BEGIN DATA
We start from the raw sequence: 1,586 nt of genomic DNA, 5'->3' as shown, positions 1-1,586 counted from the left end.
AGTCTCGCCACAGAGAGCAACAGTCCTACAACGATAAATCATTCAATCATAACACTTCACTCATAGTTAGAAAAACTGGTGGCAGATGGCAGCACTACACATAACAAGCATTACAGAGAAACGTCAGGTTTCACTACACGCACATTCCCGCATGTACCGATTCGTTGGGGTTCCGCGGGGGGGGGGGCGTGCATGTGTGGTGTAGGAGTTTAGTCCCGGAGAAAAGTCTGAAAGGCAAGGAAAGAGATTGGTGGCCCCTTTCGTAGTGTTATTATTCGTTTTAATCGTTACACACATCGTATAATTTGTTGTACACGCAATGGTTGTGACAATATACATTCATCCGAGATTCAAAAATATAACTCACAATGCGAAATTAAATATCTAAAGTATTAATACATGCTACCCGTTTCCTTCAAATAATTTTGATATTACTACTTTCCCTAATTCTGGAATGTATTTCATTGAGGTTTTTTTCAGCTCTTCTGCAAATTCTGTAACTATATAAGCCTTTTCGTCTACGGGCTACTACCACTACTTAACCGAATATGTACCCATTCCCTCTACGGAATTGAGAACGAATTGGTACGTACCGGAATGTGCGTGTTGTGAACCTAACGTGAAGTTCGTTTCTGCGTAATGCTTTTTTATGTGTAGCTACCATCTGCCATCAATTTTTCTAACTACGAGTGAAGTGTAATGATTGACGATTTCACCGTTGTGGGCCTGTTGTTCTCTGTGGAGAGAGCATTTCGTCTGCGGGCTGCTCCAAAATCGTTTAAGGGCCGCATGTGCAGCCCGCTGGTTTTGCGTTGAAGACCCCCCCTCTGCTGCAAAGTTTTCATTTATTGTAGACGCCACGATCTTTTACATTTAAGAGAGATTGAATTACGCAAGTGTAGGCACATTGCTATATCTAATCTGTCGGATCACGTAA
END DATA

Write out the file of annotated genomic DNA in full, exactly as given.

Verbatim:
We start from the raw sequence: 1,586 nt of genomic DNA, 5'->3' as shown, positions 1-1,586 counted from the left end.
AGTCTCGCCACAGAGAGCAACAGTCCTACAACGATAAATCATTCAATCATAACACTTCACTCATAGTTAGAAAAACTGGTGGCAGATGGCAGCACTACACATAACAAGCATTACAGAGAAACGTCAGGTTTCACTACACGCACATTCCCGCATGTACCGATTCGTTGGGGTTCCGCGGGGGGGGGGGCGTGCATGTGTGGTGTAGGAGTTTAGTCCCGGAGAAAAGTCTGAAAGGCAAGGAAAGAGATTGGTGGCCCCTTTCGTAGTGTTATTATTCGTTTTAATCGTTACACACATCGTATAATTTGTTGTACACGCAATGGTTGTGACAATATACATTCATCCGAGATTCAAAAATATAACTCACAATGCGAAATTAAATATCTAAAGTATTAATACATGCTACCCGTTTCCTTCAAATAATTTTGATATTACTACTTTCCCTAATTCTGGAATGTATTTCATTGAGGTTTTTTTCAGCTCTTCTGCAAATTCTGTAACTATATAAGCCTTTTCGTCTACGGGCTACTACCACTACTTAACCGAATATGTACCCATTCCCTCTACGGAATTGAGAACGAATTGGTACGTACCGGAATGTGCGTGTTGTGAACCTAACGTGAAGTTCGTTTCTGCGTAATGCTTTTTTATGTGTAGCTACCATCTGCCATCAATTTTTCTAACTACGAGTGAAGTGTAATGATTGACGATTTCACCGTTGTGGGCCTGTTGTTCTCTGTGGAGAGAGCATTTCGTCTGCGGGCTGCTCCAAAATCGTTTAAGGGCCGCATGTGCAGCCCGCTGGTTTTGCGTTGAAGACCCCCCCTCTGCTGCAAAGTTTTCATTTATTGTAGACGCCACGATCTTTTACATTTAAGAGAGATTGAATTACGCAAGTGTAGGCACATTGCTATATCTAATCTGTCGGATCACGTAA